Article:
Bored with ballpoint pens on the nearly million dollar board, the museum guard turned a blind eye. Extraordinary

 Bored with ballpoint pens on the nearly million dollar board, the museum guard turned a blind eye.  Extraordinary

A painting by Russian artist Anna Leporskaya fell victim to the creative impulses of a guard at a museum in Yekaterinburg, Russia, last December. On his first day at work, the man drew eyes with a ballpoint pen on the two faceless figures in the artwork.

Anna Leporskaya’s oil painting “The Three Figures” was exhibited as part of an abstract art exhibition at the Boris Yeltsin Presidential Center in Yekaterinburg. The work, which depicts three characters without facial features, was painted in the early 1930s and costs 75 million rubles (about 900,000 euros). It was loaned for exhibition by the State Tretyakov Gallery in Moscow.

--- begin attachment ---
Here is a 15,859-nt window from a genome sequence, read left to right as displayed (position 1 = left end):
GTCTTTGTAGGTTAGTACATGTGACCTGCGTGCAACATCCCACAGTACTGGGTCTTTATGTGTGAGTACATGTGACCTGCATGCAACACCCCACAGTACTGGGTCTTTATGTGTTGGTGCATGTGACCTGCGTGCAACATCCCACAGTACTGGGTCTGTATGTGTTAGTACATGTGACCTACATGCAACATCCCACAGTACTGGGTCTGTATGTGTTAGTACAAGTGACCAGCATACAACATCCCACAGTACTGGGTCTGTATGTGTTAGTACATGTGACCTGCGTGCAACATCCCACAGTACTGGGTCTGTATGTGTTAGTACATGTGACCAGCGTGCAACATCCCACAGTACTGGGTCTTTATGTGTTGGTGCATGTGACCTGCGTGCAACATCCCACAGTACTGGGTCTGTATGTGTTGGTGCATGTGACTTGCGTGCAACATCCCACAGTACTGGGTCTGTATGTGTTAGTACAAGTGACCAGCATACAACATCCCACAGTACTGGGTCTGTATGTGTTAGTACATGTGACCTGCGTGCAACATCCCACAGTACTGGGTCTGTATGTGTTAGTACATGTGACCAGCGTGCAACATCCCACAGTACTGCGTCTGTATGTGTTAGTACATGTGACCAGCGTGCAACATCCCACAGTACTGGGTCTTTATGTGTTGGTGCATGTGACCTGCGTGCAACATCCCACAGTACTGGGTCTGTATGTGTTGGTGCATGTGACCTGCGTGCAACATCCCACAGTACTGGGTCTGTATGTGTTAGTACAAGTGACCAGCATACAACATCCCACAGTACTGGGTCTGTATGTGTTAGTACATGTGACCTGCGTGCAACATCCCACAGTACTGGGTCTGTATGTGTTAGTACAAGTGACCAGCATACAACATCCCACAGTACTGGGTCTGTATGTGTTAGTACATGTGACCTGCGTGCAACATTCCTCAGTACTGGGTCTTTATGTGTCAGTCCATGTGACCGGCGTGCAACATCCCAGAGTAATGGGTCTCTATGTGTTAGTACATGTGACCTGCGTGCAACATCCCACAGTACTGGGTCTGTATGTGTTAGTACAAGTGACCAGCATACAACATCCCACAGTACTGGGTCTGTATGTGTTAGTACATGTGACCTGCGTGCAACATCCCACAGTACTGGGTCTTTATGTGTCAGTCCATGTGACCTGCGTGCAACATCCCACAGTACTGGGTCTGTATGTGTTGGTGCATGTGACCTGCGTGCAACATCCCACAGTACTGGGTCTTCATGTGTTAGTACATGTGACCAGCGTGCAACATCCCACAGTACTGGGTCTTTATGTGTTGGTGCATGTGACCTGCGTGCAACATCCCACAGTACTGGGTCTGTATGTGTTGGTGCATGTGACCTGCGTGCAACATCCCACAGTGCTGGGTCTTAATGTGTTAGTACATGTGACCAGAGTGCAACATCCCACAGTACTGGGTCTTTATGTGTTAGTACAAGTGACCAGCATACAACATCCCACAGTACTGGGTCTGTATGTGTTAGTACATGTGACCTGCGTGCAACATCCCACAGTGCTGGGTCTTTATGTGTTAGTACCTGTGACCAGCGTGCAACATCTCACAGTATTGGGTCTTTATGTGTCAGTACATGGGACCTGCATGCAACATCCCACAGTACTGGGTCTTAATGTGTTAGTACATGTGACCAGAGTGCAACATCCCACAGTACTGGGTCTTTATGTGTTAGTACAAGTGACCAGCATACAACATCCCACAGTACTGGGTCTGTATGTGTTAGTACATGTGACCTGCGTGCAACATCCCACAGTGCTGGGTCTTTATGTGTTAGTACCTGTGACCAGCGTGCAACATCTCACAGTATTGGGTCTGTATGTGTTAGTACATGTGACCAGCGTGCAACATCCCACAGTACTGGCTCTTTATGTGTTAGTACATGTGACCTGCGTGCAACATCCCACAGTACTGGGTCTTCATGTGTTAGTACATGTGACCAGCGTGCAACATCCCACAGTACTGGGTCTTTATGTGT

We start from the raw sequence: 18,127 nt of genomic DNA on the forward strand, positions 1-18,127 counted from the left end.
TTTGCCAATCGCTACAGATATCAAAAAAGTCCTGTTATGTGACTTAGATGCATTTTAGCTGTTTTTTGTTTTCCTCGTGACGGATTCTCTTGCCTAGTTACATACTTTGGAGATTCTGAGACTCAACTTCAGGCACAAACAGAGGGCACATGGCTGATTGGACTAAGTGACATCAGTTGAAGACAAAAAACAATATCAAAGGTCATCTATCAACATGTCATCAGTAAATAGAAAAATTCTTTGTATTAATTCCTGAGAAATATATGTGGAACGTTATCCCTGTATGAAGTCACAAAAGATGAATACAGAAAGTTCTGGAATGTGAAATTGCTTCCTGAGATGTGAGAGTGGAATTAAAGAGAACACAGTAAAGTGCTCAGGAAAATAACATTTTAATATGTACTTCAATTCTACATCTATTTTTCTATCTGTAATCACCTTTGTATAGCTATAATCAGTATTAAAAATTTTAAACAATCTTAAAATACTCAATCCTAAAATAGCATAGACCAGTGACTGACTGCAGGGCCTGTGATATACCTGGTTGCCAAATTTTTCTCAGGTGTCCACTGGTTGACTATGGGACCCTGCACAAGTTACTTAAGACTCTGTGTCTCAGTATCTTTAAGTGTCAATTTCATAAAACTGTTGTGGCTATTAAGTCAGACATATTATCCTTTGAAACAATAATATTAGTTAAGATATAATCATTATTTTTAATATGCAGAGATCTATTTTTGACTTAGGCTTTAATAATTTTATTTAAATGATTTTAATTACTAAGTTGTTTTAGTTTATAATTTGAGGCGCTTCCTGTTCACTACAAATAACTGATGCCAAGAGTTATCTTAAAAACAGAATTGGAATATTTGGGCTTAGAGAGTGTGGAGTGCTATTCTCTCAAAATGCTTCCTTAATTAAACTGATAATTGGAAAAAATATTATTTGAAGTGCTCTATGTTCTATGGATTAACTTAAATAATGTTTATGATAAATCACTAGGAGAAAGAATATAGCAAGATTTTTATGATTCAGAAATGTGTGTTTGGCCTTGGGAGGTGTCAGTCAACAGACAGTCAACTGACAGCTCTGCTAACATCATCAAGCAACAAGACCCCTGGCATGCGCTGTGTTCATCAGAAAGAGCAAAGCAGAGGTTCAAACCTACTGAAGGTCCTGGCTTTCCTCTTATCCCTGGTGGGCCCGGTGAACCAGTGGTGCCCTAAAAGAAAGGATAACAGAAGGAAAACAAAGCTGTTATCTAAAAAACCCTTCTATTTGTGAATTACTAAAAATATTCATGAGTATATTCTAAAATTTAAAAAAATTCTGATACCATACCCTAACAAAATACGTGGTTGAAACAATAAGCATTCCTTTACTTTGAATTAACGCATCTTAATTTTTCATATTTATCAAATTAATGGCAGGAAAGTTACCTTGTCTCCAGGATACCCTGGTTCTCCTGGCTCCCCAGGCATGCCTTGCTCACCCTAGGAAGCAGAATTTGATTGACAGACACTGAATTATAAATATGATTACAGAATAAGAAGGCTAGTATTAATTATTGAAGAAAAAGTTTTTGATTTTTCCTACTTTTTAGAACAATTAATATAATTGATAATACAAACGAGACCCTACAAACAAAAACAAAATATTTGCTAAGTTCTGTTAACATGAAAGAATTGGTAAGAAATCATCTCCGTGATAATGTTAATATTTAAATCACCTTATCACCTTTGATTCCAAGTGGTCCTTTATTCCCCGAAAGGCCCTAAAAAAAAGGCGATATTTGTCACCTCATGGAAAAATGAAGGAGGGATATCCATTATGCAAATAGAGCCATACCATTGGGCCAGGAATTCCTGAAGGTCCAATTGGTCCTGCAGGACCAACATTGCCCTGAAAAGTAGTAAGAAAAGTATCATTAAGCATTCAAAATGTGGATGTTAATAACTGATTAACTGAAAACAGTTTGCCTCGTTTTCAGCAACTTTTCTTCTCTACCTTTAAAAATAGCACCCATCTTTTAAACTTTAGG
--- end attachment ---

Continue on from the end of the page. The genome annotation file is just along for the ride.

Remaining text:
In early December, two visitors to the exhibition noticed an “extra” in the painting, who immediately alerted a member of staff. Two of the three figures in the painting suddenly developed pen-scribbled “eyes”. According to the director of the Yeltsin Center, the fault lies with a guard from an external security company. According to the statement, the man allegedly drew on board in “a fit of temporary insanity” and was fired. Anna Reshetkina, the curator of the exhibition, was able to confirm that the guard had used “a pen from the Boris Yeltsin Center”.

See also  Three travel trends that will dominate in 2023

According to the specialty site Art Newspaper, the ink has penetrated slightly into the pictorial layer of the painting. “Fortunately, the barbarians drew without strong pressure. As a result, the relief of all brushstrokes is not broken”, it is indicated. Restoration specialists of the Tretyakov Gallery estimated the cost of restoration work at 250,000 rubles (about 3,000 euros) Put it.

fine and imprisonment

The incident was not reported to the police until about two weeks later, on 20 December. The Ministry of the Interior in Yekaterinburg initially refused to launch an investigation because the damage was deemed “insignificant”. When the Ministry of Culture condemned the lack of action, it was only then that the police launched an investigation. The offender can now face a fine and up to three months in jail.

BELGAIMAGES / Shutterstock

© Belgium / Shutterstock


Please enter your comment!
Please enter your name here